Senegal held it’s much anticipated referendum on Sunday and a lot was at stake for one basic reason. When President Macky Sall had been campaigning for the Presidency, along with the usual promises of provision of jobs and the likes, he had promised to cut short Presidential term limits from seven years to five years, starting with his own.
He had won the elections and did become the President. Expectations were high both in Senegal and among outsiders who sought to see the fulfillment of this promise (in a time where other African nations like Burkina Faso, Rwanda, Burundi and even Congo were seeking to or had already succeeded in extending term limits in their own countries) the promise held a special attraction.
President Macky Sall did indeed start the process but failed in the attempt to cut his own term limit after the country’s highest court apparently ruled against the plan. Everyone’s expectations were deflated. Although he had immediately announced the referendum that was to hold on the 20th of March and would put to a vote the slashing of term limits for every President after him alongside other proposed changes for a new constitution, the prospect had lost a huge chunk of it’s allure. The people had wanted, possibly needed for it to start with him, they had needed to see a leader who was true to his words.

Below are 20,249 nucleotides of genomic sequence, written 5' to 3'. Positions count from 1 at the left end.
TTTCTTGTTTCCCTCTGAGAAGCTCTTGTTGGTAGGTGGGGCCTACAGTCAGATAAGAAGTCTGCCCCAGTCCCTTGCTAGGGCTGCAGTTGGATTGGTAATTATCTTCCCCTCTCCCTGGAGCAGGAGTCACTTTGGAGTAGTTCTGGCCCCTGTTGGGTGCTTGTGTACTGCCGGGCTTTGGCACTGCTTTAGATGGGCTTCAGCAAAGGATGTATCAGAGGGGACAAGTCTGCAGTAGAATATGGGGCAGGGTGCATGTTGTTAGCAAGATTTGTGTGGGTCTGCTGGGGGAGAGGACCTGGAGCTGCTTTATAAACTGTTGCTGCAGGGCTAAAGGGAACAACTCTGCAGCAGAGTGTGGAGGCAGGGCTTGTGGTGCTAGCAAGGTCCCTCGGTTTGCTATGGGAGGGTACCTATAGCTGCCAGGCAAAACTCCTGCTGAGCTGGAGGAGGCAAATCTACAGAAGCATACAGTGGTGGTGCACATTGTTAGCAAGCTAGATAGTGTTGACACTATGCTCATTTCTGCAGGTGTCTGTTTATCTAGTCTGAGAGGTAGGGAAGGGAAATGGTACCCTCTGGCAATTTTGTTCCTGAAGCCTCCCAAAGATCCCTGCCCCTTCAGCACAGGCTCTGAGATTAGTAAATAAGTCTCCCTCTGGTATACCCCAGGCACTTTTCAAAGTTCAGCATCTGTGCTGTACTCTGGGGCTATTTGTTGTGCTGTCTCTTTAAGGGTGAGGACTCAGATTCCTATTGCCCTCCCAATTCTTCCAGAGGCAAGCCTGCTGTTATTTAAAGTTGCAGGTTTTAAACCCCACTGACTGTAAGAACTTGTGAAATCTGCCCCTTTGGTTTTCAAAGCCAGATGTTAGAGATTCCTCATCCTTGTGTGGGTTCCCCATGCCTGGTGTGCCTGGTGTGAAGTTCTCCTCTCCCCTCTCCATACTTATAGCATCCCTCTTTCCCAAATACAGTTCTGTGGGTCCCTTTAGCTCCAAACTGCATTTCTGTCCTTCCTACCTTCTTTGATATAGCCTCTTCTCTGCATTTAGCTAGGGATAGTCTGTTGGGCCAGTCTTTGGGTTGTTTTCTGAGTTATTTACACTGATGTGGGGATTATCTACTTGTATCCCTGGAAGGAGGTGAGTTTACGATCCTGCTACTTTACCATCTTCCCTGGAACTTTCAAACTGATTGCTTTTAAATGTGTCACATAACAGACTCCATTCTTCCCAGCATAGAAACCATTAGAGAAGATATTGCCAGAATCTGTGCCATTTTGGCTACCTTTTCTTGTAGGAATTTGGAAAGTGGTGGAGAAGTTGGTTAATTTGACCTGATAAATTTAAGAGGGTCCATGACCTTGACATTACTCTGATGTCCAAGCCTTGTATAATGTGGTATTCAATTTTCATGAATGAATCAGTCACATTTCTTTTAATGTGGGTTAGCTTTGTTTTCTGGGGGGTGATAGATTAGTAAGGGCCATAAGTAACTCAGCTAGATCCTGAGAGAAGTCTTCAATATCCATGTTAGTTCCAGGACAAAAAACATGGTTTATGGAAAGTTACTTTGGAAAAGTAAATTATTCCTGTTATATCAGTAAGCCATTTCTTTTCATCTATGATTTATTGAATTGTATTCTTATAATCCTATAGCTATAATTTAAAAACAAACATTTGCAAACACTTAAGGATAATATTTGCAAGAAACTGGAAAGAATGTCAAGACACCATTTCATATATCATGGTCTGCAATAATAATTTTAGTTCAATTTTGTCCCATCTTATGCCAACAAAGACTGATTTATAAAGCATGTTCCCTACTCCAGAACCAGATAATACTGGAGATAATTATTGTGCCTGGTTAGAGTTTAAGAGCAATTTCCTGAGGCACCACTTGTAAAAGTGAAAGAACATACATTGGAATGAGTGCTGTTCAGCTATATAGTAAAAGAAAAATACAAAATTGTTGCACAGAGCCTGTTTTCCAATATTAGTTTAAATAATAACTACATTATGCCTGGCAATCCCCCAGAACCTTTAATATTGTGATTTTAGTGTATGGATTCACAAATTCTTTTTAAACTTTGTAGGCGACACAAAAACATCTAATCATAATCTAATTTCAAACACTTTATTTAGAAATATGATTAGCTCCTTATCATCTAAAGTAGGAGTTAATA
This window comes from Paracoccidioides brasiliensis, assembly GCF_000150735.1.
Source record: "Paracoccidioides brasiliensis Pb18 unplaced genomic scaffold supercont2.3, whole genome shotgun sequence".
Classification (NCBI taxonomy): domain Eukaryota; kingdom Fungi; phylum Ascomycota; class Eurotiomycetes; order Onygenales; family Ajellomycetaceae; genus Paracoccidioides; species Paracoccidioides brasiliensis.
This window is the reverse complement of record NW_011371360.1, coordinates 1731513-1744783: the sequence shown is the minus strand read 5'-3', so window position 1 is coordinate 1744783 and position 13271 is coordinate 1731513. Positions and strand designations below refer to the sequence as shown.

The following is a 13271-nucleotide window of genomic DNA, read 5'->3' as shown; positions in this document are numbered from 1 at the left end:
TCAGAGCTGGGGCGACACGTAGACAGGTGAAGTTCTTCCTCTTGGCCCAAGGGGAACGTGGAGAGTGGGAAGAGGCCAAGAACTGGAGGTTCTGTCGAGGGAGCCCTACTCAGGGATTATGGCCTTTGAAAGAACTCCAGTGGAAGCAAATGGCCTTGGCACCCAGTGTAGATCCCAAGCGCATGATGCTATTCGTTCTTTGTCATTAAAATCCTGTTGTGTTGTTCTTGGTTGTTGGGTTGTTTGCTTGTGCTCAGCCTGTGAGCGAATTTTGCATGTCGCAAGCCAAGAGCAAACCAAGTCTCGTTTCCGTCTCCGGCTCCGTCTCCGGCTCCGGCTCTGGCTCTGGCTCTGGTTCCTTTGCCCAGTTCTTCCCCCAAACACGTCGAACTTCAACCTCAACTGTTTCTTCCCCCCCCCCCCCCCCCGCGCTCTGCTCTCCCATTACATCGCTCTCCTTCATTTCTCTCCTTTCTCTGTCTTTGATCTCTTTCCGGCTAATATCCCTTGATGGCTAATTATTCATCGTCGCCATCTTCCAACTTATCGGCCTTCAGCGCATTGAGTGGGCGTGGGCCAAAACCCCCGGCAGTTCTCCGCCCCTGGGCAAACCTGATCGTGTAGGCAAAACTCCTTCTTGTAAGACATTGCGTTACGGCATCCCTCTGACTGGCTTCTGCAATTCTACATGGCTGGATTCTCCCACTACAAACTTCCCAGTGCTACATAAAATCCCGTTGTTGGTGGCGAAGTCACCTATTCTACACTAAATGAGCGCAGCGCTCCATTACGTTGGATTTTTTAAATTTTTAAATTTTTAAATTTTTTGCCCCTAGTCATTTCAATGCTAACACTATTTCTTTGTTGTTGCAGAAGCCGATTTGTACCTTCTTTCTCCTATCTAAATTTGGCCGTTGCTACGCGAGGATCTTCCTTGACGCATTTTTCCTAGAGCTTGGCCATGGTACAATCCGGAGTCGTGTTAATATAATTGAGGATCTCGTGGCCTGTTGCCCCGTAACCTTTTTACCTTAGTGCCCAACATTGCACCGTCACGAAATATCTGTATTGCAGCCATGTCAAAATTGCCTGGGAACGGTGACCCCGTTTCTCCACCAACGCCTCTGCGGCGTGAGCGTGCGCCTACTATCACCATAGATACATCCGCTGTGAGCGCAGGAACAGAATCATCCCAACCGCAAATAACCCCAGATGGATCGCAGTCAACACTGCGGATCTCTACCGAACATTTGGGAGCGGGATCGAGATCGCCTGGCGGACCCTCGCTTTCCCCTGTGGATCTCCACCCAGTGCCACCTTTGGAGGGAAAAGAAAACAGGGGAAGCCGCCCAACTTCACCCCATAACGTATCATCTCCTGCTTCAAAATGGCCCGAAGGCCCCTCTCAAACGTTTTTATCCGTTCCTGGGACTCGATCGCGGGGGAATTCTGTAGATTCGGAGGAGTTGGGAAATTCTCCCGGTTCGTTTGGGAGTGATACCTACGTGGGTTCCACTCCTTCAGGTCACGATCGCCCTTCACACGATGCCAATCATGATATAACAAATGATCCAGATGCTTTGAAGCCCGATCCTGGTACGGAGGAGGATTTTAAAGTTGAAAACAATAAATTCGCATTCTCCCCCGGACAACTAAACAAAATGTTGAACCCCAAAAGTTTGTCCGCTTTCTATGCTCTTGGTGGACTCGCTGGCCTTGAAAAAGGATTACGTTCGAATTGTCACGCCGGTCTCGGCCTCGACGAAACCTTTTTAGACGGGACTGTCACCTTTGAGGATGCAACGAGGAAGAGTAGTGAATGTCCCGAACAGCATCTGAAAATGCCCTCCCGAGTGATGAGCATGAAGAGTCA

His critics made full use of the opportunity presented and encouraged the rest of the citizens to utilize the opportunity presented by the referendum to display their displeasure at the president. The people where in essence encouraged to vote “no” to the question of slashing term limits. What a funny thought. A “no” may have left the President politically weakened and effectively shown the people’s displeasure, but in the long run they would have had to continue dealing with the negatives of long-serving leaders.
So what did the people vote? Did they allow their reduced pleasure to get the better of them? No, thankfully they did not. 63% of the voters approved the changes proposed by the President in Sunday’s referendum, although turnout for voting was low at just 38%. Other interesting changes voted for in the new constitution include;
- Limit on the age of Presidential candidates to 75 and independents are allowed to run
- Reaffirmation of the limit to two presidential terms
- The opposition leader gets a status recognized by the constitution and enjoys official benefits
- Local councils will get more powers
- New rights for citizens which include; right to a healthy environment and over natural resources and land ownership